Finding Joy Through Living the Stoic Way of Life

The Truth About Stoicism

There is a common misperception about Stoicism. For example, the dictionary defines a stoic as “one who is seemingly indifferent to or unaffected by joy, grief, pleasure, or pain” – such a definition gives the impression that Stoics would be emotionally repressed individuals. Yet, the goal of the Stoics was not to banish emotion from life, but to banish negative emotions.

When reading the works of the Stoics, you encounter individuals who were cheerful and optimistic about life; were fully capable of enjoying life’s pleasures; and, valued joy, tranquility, and virtue.

Inner Joy of Stoics

For Seneca, what Stoics seek to discover is how the mind may always pursue a steady and favorable course, may be well-disposed towards itself, and may view its conditions with joy. (On Tranquility)

Seneca also asserts that someone who practices Stoic principles must, whether he wills it or not, necessarily be attended by constant cheerfulness and joy that is deep and issues from deep within, since he finds delight in his own resources, and desires no joys greater than his inner joys. (On the Happy Life)

Similarly, the Stoic philosopher Musonius Rufus tells us that if we live in accordance with Stoic principles, a cheerful disposition and secure joy will automatically follow.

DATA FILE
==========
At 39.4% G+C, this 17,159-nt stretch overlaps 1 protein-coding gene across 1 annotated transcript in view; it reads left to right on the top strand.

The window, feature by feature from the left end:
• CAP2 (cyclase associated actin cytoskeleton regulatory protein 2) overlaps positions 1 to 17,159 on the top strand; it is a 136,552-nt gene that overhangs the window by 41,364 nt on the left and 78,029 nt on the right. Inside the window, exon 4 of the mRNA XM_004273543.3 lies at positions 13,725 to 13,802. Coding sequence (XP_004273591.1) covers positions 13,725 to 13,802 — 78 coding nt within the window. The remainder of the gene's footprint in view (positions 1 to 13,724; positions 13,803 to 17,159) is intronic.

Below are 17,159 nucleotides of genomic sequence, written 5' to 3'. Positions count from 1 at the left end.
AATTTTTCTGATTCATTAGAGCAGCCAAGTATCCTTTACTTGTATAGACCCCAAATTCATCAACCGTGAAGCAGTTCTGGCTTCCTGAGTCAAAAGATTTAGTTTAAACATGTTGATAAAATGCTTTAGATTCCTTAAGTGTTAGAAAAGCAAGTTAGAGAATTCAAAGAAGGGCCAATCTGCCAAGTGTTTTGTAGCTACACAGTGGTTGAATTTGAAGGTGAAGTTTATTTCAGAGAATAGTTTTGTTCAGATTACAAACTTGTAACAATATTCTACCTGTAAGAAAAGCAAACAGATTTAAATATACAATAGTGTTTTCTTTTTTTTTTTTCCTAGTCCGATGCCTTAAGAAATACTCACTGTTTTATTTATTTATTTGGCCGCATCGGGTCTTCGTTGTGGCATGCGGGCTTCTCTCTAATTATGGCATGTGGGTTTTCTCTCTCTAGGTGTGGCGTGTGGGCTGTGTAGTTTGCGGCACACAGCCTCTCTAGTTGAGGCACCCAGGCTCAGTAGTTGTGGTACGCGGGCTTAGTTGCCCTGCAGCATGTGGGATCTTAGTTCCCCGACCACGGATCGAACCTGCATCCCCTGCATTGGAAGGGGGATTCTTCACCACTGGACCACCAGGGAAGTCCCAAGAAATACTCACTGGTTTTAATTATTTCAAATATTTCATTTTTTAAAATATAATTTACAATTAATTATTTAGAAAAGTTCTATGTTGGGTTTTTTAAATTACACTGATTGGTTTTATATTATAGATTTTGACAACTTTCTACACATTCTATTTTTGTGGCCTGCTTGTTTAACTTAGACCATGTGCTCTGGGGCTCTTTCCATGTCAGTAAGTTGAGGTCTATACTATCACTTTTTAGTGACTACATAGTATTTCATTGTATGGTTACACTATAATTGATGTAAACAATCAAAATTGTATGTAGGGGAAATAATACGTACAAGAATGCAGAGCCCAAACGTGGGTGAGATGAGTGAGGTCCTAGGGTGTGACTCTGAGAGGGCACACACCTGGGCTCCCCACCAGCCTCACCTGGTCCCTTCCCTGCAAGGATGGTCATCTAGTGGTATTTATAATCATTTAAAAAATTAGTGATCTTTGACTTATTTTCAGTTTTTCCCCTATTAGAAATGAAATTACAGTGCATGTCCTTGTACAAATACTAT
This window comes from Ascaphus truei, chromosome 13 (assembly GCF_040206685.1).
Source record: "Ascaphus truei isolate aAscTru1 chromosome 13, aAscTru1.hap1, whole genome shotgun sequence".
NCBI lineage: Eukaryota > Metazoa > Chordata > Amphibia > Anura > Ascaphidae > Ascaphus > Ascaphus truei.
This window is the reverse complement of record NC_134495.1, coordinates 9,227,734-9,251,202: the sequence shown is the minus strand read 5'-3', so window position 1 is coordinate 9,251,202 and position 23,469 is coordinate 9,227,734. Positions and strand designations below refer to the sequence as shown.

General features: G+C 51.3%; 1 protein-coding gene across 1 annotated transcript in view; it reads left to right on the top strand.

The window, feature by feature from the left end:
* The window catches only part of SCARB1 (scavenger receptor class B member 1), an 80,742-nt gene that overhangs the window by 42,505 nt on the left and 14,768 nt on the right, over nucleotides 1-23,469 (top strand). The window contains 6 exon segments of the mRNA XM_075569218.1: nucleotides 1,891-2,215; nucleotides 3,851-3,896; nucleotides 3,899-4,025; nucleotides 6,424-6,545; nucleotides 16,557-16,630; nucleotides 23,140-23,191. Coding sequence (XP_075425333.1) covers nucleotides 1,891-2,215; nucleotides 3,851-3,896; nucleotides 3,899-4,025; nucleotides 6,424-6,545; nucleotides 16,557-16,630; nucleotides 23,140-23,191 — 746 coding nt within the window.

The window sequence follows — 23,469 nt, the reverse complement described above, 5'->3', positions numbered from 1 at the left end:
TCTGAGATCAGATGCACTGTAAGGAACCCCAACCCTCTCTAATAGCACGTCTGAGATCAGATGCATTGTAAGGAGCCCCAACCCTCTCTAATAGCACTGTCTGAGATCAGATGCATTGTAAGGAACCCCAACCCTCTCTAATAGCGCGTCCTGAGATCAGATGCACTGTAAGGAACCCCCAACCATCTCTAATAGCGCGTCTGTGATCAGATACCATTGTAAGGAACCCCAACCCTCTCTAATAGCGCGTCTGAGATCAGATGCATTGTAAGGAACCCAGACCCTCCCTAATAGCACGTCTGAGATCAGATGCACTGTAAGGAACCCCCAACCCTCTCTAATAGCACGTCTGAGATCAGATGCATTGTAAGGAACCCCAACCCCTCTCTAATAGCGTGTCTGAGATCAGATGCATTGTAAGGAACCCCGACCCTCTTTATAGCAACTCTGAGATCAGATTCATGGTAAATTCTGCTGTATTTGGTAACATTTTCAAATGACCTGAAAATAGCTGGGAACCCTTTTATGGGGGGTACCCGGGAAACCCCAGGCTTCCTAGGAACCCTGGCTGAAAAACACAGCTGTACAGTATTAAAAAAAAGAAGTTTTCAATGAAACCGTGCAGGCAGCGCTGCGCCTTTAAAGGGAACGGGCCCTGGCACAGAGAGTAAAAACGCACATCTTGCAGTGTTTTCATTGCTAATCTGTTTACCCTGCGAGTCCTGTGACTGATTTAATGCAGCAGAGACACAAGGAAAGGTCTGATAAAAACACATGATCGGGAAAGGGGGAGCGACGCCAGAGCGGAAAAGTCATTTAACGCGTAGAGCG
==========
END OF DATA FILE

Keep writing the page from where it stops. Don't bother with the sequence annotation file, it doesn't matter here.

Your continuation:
Active Lifestyle of Stoics

Rather than being passive individuals who were grimly resigned to being on the receiving end of the world’s abuse and injustice, the Stoics were fully engaged in life and worked hard to make it a better place.

Examples of Stoics actively engaged in life:

  • Cato the Younger
    While a practicing Stoic, Cato fought bravely to restore the Roman republic. Seneca referred to Cato as the perfect Stoic.
  • Seneca
    Along with being a Stoic philosopher, Seneca was a successful playwright, an advisor to an emperor, and the first-century equivalent to being an investment banker.
  • Marcus Aurelius
    Besides being a Stoic philosopher, he was a Roman emperor – arguably one of the greatest Roman emperors.

A Guide to the Good Life: The Ancient Art of Stoic Joy
A Guide to the Good Life: The Ancient Art of Joy
William B. Irvine

Irvine plumbs the wisdom of Stoic philosophy, one of the most popular and successful schools of thought in ancient Rome, and shows how its insight and advice are still remarkably applicable to modern lives. He shows readers how to become thoughtful observers of their own lives.

If we watch ourselves as we go about our daily business and later reflect on what we saw, we can better identify the sources of distress and eventually avoid that pain in our life. By doing this, the Stoics thought, we can hope to attain a truly joyful life.

William B. Irvine
William B. Irvine
born 1952

. William B. Irvine (literary website)
. A Guide to the Good Life Interview (Daily Stoic)
. A Guide to the Good Life (YouTube)

William B. Irvine is a Professor of Philosophy at Wright State University in Dayton, Ohio. Along with teaching, Irvine is an author and practices Stoicism as a way of life.

Books William B. Irvine has written include:


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